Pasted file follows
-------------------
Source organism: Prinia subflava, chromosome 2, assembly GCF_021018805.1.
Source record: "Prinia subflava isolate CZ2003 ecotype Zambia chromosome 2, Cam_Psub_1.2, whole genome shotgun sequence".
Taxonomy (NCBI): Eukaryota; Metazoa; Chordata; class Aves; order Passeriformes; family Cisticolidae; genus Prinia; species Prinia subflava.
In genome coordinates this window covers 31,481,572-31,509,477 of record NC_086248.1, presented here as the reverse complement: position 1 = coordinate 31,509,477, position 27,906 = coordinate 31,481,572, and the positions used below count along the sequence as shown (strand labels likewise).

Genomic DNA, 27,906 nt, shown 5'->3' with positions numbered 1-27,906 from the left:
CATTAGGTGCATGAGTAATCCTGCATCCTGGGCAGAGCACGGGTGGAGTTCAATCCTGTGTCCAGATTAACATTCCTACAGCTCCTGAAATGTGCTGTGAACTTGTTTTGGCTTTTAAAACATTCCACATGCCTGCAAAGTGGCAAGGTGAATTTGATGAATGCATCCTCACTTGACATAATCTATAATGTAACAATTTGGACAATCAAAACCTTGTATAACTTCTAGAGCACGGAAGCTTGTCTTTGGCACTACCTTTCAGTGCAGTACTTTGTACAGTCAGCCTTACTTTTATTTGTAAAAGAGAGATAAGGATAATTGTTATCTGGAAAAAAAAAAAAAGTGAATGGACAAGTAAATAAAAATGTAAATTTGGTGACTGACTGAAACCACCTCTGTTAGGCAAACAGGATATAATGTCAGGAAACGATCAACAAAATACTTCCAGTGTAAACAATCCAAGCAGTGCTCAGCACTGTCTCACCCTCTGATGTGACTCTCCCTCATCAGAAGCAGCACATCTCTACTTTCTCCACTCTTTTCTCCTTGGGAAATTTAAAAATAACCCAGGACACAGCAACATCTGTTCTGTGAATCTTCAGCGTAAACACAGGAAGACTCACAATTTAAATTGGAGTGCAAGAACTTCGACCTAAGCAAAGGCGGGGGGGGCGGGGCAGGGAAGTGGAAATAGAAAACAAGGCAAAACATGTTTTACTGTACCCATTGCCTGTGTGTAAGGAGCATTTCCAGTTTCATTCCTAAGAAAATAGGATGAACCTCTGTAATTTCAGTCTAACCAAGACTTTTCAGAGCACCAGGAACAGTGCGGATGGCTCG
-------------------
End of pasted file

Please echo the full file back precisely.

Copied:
Source organism: Prinia subflava, chromosome 2, assembly GCF_021018805.1.
Source record: "Prinia subflava isolate CZ2003 ecotype Zambia chromosome 2, Cam_Psub_1.2, whole genome shotgun sequence".
Taxonomy (NCBI): Eukaryota; Metazoa; Chordata; class Aves; order Passeriformes; family Cisticolidae; genus Prinia; species Prinia subflava.
In genome coordinates this window covers 31,481,572-31,509,477 of record NC_086248.1, presented here as the reverse complement: position 1 = coordinate 31,509,477, position 27,906 = coordinate 31,481,572, and the positions used below count along the sequence as shown (strand labels likewise).

Genomic DNA, 27,906 nt, shown 5'->3' with positions numbered 1-27,906 from the left:
CATTAGGTGCATGAGTAATCCTGCATCCTGGGCAGAGCACGGGTGGAGTTCAATCCTGTGTCCAGATTAACATTCCTACAGCTCCTGAAATGTGCTGTGAACTTGTTTTGGCTTTTAAAACATTCCACATGCCTGCAAAGTGGCAAGGTGAATTTGATGAATGCATCCTCACTTGACATAATCTATAATGTAACAATTTGGACAATCAAAACCTTGTATAACTTCTAGAGCACGGAAGCTTGTCTTTGGCACTACCTTTCAGTGCAGTACTTTGTACAGTCAGCCTTACTTTTATTTGTAAAAGAGAGATAAGGATAATTGTTATCTGGAAAAAAAAAAAAAGTGAATGGACAAGTAAATAAAAATGTAAATTTGGTGACTGACTGAAACCACCTCTGTTAGGCAAACAGGATATAATGTCAGGAAACGATCAACAAAATACTTCCAGTGTAAACAATCCAAGCAGTGCTCAGCACTGTCTCACCCTCTGATGTGACTCTCCCTCATCAGAAGCAGCACATCTCTACTTTCTCCACTCTTTTCTCCTTGGGAAATTTAAAAATAACCCAGGACACAGCAACATCTGTTCTGTGAATCTTCAGCGTAAACACAGGAAGACTCACAATTTAAATTGGAGTGCAAGAACTTCGACCTAAGCAAAGGCGGGGGGGGCGGGGCAGGGAAGTGGAAATAGAAAACAAGGCAAAACATGTTTTACTGTACCCATTGCCTGTGTGTAAGGAGCATTTCCAGTTTCATTCCTAAGAAAATAGGATGAACCTCTGTAATTTCAGTCTAACCAAGACTTTTCAGAGCACCAGGAACAGTGCGGATGGCTCG